August, 2019 – Deciding to try IVF

We did a lot of research before starting the IVF process. The difficulty of adoption in the US in this era is comparable to or worse than IVF, and it’s almost as expensive, so we didn’t go that route — and besides, no one in my family is carrying on the family name, so we’d prefer to have my ancestor’s genetic threads continue.

We searched online for an egg donor. This is still an unregulated business, with some effort made to provide a code of conduct from a nonprofit organization of donation agents, but couples looking for Only The Best eggs clamor for Ivy League, Asian, accomplished concert pianist donors; which means a donor with those desirable characteristics can charge far more for her donation. Some agencies advertise “$50-100 thousand dollars for your eggs,” which is well beyond the guidelines.

We found a great donor but at one of the more mercenary agencies; she’s a graduate of a great but not Ivy League science-oriented college, she has a high IQ, and she was not that expensive as a first-time donor. “Proven” donors (after at least one successful donation) can charge more, but this was her first time. We had the agency’s help and did Skype calls to see if we liked her and vice-versa. Contracts had to be drawn up (there are lawyers for both sides at every stage of the process!) and signed.

Recognize that this isn’t easy for donors — they have to put up with medical, psychological, and genetic screening, making many visits to clinics, taking precisely-timed drugs to mature their egg follicles in abnormal numbers for a carefully-timed harvest. Our donor had to fly cross-country twice. The harvesting procedure can be painful and the wrenching-around of body chemistry can result in bad reactions. Fortunately, none of that happened and she was very successful. (And we had to have her back for a second donation when only one embryo came of the first, for reasons that I’ll describe in a later post.)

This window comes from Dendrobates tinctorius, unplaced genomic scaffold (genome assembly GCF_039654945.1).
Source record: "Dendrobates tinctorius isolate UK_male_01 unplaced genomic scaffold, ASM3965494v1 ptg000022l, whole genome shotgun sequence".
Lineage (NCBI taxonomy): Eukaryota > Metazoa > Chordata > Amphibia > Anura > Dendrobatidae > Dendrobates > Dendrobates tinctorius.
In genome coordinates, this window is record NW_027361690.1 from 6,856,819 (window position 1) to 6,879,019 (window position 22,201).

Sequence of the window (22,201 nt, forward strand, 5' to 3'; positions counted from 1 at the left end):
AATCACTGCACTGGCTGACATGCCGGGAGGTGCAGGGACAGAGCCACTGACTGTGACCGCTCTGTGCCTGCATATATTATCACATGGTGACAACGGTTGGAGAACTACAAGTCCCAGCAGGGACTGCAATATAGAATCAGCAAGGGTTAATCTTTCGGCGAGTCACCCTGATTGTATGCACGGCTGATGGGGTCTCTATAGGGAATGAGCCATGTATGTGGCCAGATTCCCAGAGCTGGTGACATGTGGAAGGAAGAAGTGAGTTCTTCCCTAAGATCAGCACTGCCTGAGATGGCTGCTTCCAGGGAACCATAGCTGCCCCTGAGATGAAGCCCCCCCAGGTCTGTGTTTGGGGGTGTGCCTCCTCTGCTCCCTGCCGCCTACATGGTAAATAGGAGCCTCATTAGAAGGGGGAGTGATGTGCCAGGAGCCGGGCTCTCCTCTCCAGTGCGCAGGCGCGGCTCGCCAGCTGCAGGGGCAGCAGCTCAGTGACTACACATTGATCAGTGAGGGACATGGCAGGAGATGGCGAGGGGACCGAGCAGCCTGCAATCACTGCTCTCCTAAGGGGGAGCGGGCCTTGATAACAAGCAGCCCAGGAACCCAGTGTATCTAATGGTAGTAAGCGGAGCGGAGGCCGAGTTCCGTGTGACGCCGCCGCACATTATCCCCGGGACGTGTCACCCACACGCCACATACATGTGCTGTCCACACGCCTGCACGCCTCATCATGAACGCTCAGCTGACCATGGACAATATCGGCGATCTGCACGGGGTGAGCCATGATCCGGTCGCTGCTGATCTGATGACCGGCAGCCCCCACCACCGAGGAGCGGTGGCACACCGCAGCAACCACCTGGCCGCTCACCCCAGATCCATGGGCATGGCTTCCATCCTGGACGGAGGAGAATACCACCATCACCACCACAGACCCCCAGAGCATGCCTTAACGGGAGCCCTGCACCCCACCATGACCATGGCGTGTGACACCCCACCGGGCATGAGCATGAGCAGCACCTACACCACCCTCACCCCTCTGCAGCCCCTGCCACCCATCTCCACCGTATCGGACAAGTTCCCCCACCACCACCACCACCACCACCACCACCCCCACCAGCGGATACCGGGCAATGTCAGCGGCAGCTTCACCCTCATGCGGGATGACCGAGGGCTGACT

Our IVF doctor is semi-famous: “IVF doctor to the Stars,” kinda, with past clients like [redacted] and numerous Hollywood types. His office is in West LA on Wilshire, almost to the Santa Monica border, so we visited several times.

Genetic screening is a big part of the matching process. Both egg donor and sperm donor are screened for genetic abnormalities; many people harbor genes that can produce syndromes or diseases that would cause miscarriage if combined with similar genes from the other parent.

My Counsyl gene tests showed three more-or-less damaging flaws; fortunately, none of these overlapped with similar flaws in the egg donor, so we were cleared. I had two recessive conditions, plus a third which apparently is held back from the report for laypeople because it’s too diffuse a danger (sufferers live long enough to reproduce but are extra-susceptible to emphysema and liver failure.) I carry one copy of the good gene and one half-good gene (S) which means it would be wise to avoid hooking up with another carrier (and even wiser to splice it out for good, but we don’t do that yet.)…/alpha-1-antitrypsin…

Then I got my first sperm count of zero! That will be the subject of a later post — male factor infertility and remedies.

Driving to IVF clinic

Downtown LA as seen from highway